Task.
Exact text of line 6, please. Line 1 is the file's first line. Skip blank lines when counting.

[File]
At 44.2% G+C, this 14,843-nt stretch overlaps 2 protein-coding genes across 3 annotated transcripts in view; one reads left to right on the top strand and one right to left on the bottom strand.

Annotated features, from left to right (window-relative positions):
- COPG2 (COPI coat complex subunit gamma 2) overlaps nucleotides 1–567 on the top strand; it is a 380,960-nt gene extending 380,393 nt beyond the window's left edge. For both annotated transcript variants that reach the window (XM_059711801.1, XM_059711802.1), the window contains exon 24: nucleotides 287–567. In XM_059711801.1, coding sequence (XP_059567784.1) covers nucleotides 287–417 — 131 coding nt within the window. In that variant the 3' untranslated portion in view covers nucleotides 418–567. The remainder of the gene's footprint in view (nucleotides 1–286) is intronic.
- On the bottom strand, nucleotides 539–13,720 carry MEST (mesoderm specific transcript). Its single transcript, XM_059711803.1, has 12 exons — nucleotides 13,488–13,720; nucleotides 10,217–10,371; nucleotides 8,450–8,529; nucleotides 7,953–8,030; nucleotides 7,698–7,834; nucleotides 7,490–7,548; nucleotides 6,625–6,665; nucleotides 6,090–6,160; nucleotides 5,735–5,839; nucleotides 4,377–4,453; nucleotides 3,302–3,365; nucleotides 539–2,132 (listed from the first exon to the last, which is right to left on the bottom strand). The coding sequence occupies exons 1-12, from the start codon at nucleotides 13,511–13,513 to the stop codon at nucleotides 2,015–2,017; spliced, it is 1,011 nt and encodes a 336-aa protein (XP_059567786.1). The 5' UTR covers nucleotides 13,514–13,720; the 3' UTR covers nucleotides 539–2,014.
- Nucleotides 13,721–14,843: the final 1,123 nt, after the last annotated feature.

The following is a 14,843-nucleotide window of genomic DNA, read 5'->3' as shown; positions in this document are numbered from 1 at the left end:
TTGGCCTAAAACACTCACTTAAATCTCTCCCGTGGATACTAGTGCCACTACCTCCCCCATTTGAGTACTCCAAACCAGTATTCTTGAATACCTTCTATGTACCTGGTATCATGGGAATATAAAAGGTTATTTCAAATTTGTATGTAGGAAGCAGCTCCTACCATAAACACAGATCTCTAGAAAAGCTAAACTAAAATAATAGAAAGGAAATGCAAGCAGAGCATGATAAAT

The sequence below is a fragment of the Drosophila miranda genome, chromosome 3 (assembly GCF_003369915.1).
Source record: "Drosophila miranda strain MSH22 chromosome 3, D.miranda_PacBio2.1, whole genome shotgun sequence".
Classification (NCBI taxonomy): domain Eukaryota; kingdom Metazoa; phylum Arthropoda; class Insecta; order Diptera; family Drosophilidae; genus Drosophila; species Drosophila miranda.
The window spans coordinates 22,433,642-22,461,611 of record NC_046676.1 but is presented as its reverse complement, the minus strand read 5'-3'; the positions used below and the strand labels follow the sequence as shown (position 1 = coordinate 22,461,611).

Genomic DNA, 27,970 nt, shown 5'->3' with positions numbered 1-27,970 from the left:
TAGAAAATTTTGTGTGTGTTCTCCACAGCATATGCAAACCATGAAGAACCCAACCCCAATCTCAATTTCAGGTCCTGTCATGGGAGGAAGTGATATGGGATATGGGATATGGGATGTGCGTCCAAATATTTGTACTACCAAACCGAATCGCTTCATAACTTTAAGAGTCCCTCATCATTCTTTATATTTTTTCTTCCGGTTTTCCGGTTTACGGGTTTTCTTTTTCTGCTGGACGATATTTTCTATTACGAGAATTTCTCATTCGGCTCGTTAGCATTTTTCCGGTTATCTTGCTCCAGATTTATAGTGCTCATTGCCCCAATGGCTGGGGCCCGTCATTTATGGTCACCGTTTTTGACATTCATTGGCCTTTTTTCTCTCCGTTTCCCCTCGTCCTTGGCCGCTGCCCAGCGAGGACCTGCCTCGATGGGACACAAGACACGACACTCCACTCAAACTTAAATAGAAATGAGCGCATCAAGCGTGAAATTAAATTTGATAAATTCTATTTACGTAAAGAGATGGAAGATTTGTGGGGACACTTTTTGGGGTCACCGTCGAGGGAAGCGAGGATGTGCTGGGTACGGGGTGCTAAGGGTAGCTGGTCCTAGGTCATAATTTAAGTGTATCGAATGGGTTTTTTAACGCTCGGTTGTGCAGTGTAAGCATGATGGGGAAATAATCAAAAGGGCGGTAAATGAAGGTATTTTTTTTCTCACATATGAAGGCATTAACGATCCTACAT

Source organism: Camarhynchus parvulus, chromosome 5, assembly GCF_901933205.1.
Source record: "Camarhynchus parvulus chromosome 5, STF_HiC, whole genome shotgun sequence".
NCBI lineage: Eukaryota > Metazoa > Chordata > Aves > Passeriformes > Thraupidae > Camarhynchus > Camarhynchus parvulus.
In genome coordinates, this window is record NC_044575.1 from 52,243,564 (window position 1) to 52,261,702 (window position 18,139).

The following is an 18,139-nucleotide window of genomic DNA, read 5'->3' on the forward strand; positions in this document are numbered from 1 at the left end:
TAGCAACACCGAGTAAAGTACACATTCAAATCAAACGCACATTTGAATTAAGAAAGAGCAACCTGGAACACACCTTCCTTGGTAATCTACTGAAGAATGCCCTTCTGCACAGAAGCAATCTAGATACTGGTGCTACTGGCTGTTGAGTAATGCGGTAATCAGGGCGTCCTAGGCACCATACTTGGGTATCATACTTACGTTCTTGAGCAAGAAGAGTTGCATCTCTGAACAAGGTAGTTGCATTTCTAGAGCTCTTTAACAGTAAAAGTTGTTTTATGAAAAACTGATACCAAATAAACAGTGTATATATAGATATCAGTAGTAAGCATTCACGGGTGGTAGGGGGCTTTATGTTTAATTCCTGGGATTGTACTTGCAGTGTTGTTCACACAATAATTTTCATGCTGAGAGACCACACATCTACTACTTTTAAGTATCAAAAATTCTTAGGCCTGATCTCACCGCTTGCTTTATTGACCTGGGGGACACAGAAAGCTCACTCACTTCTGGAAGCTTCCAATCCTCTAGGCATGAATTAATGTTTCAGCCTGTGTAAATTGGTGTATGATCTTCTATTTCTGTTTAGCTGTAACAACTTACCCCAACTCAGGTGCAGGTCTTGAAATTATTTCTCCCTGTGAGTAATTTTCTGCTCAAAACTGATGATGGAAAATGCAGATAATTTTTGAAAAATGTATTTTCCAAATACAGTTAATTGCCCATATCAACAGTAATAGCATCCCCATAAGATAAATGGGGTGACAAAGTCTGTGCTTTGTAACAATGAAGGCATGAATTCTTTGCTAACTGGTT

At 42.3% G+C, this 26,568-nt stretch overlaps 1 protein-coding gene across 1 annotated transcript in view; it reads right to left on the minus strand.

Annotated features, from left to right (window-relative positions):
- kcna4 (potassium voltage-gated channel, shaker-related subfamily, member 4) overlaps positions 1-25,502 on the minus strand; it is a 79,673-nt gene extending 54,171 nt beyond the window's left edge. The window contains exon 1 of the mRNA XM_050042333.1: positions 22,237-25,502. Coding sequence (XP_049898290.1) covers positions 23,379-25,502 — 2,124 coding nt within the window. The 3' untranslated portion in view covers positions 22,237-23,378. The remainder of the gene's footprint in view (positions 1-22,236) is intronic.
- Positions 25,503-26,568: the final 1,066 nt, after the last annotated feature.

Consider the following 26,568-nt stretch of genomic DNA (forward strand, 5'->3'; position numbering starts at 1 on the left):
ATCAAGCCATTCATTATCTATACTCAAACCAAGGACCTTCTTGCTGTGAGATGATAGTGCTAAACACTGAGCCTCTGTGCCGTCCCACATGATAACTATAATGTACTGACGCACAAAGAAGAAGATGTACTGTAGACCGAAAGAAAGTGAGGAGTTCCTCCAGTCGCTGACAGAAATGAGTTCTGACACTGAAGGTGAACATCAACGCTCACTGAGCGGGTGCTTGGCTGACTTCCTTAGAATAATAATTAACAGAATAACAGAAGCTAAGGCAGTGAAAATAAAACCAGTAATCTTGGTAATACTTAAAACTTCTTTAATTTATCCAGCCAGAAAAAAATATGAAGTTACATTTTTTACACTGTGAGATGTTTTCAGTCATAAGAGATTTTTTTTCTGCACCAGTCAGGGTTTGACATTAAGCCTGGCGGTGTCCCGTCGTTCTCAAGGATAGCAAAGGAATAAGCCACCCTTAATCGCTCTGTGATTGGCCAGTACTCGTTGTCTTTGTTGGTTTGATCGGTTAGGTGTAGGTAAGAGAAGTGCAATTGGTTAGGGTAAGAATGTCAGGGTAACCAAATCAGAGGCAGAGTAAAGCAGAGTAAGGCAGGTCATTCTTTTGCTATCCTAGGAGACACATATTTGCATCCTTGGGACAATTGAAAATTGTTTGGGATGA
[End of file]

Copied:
The following is a 14,843-nucleotide window of genomic DNA, read 5'->3' as shown; positions in this document are numbered from 1 at the left end: